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Chest Wall Pain: Symptoms, Treatment and Relief Options
CBD Topical
Chronic Pain

Chest Wall Pain: Symptoms, Treatment and Relief Options

Chest wall pain is a common experience that many people encounter throughout their lives. It's a type of discomfort that can range from a dull ache to a sharp sting in the area between your neck and abdomen.

While it might be easy to assume that all chest discomfort is heart-related, the reality is far from it. The anatomy of the chest is complicated and houses more than just your heart — there are muscles, bones, joints, and tissues, all of which can be sources of discomfort.

Understanding the different types of chest pain is essential for your peace of mind and health. It can help you identify when a trip to a healthcare professional is necessary or when the discomfort can be managed with lifestyle adjustments.

What Is the Chest Wall?

The chest wall is an intricate structure that protects some of the body's most vital organs, including the heart and lungs. It comprises the rib cage, intercostal muscles, the sternum or breastbone, and the costochondral joints, which connect your ribs to your sternum. The chest wall also includes the soft tissue surrounding these structures.

What exactly does this wall do? Its primary function is to support breathing mechanics and protect the organs within. However, the chest wall isn't immune to discomfort. It can experience strains, stress fractures, and other conditions that can lead to discomfort.

What Is Chest Wall Pain?

Chest wall pain, also known as musculoskeletal chest wall pain, is a term that encompasses any discomfort originating from structures in the chest wall, including the ribs, sternum, and chest muscles. Various conditions can lead to chest wall pain, such as costochondritis, known as inflammation of the cartilage in the rib cage, or Tietze syndrome, a rare condition causing swelling in the upper ribs.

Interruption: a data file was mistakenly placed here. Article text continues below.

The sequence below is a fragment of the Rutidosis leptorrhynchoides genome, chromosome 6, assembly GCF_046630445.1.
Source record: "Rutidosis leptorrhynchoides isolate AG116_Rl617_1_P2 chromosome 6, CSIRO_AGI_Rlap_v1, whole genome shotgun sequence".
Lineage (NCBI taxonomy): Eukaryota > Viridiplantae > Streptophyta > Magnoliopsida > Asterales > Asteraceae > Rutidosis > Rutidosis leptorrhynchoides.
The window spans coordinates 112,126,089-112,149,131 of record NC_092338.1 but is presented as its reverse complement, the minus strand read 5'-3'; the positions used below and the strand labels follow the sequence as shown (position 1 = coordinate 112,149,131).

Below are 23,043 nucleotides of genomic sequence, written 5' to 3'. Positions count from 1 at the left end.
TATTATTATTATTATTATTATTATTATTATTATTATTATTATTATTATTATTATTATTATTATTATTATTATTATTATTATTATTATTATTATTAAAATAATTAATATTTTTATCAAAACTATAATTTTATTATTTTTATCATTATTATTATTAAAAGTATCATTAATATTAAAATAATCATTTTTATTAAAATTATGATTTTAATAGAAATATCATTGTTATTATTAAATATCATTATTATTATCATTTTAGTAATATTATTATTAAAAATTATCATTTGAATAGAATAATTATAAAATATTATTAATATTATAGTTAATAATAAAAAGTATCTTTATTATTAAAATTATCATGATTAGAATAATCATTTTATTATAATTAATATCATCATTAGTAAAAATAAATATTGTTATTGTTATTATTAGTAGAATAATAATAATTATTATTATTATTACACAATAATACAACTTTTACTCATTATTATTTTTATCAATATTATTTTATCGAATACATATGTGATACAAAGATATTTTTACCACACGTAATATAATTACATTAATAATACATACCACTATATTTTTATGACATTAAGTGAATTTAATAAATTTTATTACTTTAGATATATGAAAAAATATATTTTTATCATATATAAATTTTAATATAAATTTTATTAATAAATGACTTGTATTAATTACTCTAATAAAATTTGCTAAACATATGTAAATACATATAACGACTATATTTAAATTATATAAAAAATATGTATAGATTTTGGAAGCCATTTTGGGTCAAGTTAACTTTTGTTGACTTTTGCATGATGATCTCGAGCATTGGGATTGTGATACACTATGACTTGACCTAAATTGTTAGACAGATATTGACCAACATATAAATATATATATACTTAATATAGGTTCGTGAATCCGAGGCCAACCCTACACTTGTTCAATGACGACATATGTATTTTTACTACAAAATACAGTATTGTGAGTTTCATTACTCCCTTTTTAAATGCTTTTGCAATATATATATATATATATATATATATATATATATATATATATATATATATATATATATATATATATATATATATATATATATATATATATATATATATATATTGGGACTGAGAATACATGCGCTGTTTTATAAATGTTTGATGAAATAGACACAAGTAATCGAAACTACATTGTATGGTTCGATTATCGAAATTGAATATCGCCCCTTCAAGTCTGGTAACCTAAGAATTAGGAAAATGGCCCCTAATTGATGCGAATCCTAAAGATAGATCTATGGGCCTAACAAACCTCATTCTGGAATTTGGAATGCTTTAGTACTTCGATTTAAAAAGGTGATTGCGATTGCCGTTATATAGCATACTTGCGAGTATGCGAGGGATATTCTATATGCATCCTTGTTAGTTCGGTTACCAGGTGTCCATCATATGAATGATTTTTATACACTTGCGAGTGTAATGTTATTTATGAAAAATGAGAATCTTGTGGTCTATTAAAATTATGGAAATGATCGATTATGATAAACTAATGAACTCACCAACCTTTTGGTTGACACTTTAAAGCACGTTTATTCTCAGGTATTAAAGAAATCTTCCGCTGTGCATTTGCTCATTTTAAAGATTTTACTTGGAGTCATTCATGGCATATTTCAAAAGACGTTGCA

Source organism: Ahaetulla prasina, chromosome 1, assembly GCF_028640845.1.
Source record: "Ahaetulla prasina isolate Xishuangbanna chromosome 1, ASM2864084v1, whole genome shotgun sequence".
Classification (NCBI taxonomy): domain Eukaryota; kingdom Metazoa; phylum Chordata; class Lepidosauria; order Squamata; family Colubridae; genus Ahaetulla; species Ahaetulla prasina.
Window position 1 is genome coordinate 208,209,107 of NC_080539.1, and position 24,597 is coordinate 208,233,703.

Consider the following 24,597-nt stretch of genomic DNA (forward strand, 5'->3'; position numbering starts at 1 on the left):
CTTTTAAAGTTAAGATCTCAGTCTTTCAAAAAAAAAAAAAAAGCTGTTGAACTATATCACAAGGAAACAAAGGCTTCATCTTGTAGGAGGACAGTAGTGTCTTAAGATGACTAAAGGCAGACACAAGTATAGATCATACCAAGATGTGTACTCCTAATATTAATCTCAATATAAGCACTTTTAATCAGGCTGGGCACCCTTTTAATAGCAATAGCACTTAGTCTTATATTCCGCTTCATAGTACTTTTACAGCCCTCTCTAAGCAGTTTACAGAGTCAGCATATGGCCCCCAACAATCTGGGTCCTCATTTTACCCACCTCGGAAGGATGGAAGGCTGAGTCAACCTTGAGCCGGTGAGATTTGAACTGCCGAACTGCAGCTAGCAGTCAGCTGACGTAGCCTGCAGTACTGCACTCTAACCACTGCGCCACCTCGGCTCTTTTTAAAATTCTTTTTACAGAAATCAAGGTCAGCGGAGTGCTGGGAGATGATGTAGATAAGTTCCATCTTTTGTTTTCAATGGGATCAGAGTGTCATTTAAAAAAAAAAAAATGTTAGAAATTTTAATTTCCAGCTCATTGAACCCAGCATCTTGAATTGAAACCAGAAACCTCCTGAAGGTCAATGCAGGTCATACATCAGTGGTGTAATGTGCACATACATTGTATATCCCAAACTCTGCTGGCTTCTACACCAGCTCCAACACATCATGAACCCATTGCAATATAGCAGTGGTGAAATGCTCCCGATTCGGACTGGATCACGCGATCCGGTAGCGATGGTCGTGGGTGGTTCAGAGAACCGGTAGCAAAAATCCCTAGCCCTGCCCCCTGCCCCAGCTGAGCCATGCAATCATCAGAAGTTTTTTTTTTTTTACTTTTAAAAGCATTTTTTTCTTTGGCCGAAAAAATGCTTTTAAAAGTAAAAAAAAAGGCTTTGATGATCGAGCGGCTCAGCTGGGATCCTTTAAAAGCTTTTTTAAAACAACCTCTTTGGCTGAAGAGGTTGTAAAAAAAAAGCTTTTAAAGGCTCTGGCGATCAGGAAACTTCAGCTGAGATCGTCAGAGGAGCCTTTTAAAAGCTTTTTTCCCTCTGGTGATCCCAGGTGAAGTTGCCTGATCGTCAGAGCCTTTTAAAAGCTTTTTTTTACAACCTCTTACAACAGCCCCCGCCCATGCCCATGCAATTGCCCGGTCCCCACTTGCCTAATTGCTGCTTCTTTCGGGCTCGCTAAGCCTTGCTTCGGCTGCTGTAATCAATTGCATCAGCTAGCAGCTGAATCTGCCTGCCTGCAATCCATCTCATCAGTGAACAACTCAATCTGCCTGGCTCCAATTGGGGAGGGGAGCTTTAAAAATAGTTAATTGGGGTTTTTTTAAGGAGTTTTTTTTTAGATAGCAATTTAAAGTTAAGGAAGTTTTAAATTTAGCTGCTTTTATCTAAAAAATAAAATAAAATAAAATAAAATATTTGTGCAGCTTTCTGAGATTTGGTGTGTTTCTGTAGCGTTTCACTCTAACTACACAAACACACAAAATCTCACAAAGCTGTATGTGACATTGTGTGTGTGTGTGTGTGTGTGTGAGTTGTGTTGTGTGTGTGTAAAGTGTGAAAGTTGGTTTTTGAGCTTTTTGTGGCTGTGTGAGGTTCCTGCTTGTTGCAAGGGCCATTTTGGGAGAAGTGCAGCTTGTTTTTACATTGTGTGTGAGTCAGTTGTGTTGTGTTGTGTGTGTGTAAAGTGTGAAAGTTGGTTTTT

It's important to distinguish between non-cardiac chest pain and heart-related chest pain. Non-cardiac chest pain, such as that caused by fibromyalgia or a muscle strain, might feel similar to a heart condition, like angina.

However, they stem from different causes and require different treatment approaches. Heart-related chest pain is often associated with life-threatening conditions such as heart disease or a heart attack, and it requires immediate medical attention.

Non-cardiac chest pain, while potentially severe, is typically not life-threatening. Regardless of the type, a healthcare professional should evaluate any persistent chest discomfort to determine the cause and appropriate treatment options.

What Are Common Causes of Chest Wall Pain?

Different conditions can lead to chest wall pain, each with unique characteristics and treatment approaches.

Costochondritis is one of the more common culprits. It's a condition that involves swelling of the costochondral junctions, where the upper ribs join with the cartilage that holds them to the breastbone. Deep breathing or physical activity can cause localized chest wall pain that often worsens.

Tietze syndrome, while less common, is another cause of chest wall pain. This condition is similar to costochondritis but differs because it usually involves swelling of the costochondral joints. Tietze syndrome typically affects the second and third ribs, and the discomfort can sometimes radiate to the arms and shoulders.